Chiu Chow chilli oil: The story behind Guangdong’s secret sauce

Chiu Chow chilli oil: the story behind Guangdong’s secret sauce

by Great British Chefs 10 November 2017

Think chilli oil is all the same? Think again. We take a look at Chiu Chow chilli oil – from the province of Guangdong in China – to see what makes this particular condiment special.

Great British Chefs is a team of passionate food lovers dedicated to bringing you the latest food stories, news and reviews.

Great British Chefs is a team of passionate food lovers dedicated to bringing you the latest food stories, news and reviews as well as access to some of Britain’s greatest chefs. Our posts cover everything we are excited about from the latest openings and hottest food trends to brilliant new producers and exclusive chef interviews.

Walk into any restaurant in the country these days, and there’s a good chance you’ll find a bottle of chilli oil sitting on the table, ready for you to dip or sprinkle or pour at your leisure. Although chilli oil first arrived on these shores courtesy of Chinese cuisine, it’s become a universally loved condiment, and as a nation, we’ll eat it with absolutely anything.

Not all chilli oils are created equal, though. Your average chilli oil tends to be a simple combination of chilli and oil, with the oil heated up, then poured over dried chilli and left to steep – resulting in that classic scarlet hue – and the dried chilli usually discarded. That’s all well and good if you’re after an extra hit of heat and colour, but if you want something that has a real depth of flavour and plenty of punch, there’s one oil that rises above the rest.

Chiu Chow chilli oil originated in southern China, specifically Chiu Chow (also known as Chaozhou) – a city in east Guangdong. The local cuisine is influenced by both Cantonese food (which is all about getting as much umami flavour out of ingredients as possible and what almost all Chinese food in the UK is based around) and the food of Fujian. Chiu Chow cuisine is often assumed to be the same as Cantonese due to the city’s proximity to Hong Kong, but it’s actually quite unique. Most foods are steamed or braised rather than fried, and the most popular dishes from the region include an oyster omelette and a goose dish made with a lu shui master broth, which is often kept bubbling away in a pot for months at a time. It’s also one of the few parts of China to use fish sauce – something we tend to associate more with places like Vietnam and Thailand.

Chiu chow chilli oil comes from Guangdong, a region of China famed for its aromatic cuisine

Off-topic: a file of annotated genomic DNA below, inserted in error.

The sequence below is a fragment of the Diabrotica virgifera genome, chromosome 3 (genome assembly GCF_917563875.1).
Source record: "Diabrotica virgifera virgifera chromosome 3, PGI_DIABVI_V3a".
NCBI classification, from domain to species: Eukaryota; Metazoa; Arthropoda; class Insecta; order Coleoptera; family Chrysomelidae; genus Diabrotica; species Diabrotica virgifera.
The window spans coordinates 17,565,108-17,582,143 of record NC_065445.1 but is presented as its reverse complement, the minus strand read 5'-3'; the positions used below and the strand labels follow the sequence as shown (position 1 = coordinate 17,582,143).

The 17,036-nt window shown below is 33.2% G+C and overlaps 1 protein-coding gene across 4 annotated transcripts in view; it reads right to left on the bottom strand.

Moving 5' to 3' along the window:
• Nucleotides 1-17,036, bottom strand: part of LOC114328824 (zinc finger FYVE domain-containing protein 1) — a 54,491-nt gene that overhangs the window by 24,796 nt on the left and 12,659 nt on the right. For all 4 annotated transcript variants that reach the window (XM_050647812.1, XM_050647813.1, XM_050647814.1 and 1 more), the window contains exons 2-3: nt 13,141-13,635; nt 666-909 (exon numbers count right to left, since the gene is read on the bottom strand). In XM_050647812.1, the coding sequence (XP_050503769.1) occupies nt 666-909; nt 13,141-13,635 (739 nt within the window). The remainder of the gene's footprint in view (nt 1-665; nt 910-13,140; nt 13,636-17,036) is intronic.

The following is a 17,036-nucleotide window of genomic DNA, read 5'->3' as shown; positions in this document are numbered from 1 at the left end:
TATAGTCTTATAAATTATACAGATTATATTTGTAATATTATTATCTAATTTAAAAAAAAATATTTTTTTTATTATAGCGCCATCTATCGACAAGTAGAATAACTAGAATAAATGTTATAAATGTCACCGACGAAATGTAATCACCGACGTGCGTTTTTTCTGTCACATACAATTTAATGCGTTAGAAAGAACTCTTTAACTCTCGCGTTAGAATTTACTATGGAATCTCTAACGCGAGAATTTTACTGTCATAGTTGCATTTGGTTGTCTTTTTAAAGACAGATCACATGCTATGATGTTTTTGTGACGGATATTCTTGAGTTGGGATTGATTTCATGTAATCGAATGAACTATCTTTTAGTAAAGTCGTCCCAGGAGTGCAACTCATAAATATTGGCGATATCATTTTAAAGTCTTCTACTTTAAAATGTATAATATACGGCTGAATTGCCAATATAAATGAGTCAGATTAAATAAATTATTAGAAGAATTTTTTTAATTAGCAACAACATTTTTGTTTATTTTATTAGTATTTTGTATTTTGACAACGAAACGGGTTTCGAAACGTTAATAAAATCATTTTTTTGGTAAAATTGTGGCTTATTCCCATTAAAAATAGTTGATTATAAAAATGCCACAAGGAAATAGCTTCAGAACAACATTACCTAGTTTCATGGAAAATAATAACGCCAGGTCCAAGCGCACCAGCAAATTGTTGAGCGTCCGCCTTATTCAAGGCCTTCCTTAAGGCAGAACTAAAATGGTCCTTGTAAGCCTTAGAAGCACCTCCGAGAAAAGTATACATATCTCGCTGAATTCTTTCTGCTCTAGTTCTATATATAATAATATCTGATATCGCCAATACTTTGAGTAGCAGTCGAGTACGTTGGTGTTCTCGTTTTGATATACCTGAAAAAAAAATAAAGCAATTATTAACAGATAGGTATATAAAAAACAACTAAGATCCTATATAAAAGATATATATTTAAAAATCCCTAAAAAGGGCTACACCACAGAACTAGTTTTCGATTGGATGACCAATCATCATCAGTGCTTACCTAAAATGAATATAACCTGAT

A specific type of local chilli is used to make the sauce, which is slightly hotter than traditional Guangdong cuisine but milder than the explosive, fiery flavours of Sichuanese food

Overall, the food of Guangdong (also known as Canton in Cantonese) focuses more on fresh flavours, light dishes and that all important umami taste rather than the fiery chillies and numbing peppercorns of northern regions like Sichuan and Hunan. But there are certain oils used for dipping, flavouring soups and as a base for sauces that are the exception to this rule. There’s shacha sauce, which combines chillies, brill and dried shrimp for a deep, very savoury, slightly spicy flavour, and Chiu Chow chilli oil (also known as Chaozhou sauce), which has taken the world by storm.

Chiu Chow chilli oil is quite simple in its preparation, but the resulting flavour is punchy and complex – a perfect combination of chilli and garlic which doesn't overpower and gradually builds in heat. Chillies preserved in salt, a huge amount of chopped garlic and soy sauce are added to a mix of soybean and sesame oil and left to infuse. While many other chilli oils are strained before bottling, producers leave the little bits of chilli and garlic in the jar on purpose, as this is where the most intense flavour and aroma comes from. This effectively gives cooks two ways of using the oil – either as a pure, spicy liquid, or something with a bit more texture and umami-laden chewiness.

In Guangdong the oil is typically served at the table for diners to add to whatever they please, but it’s also used to dress aromatic beef stews, to flavour broths containing all sorts of meats and vegetables and as a dipping sauce for steamed dumplings. It’s popular outside of Guangdong, and in places such as Hong Kong the oil itself is used for stir-frying, while the dregs at the bottom are kept for finishing dishes that benefit from a little kick of spice. Outside of Chinese cuisine, it can be used as a marinade for steaks, spread on a cheese sandwich, stirred through hummus or even as a flavour for ice cream. There are an awful lot of chilli oils in the world, but Chiu Chow is the only one to include an aromatic, chewy, flavourful sediment, which ensures it won’t sit languishing in a cupboard for months on end.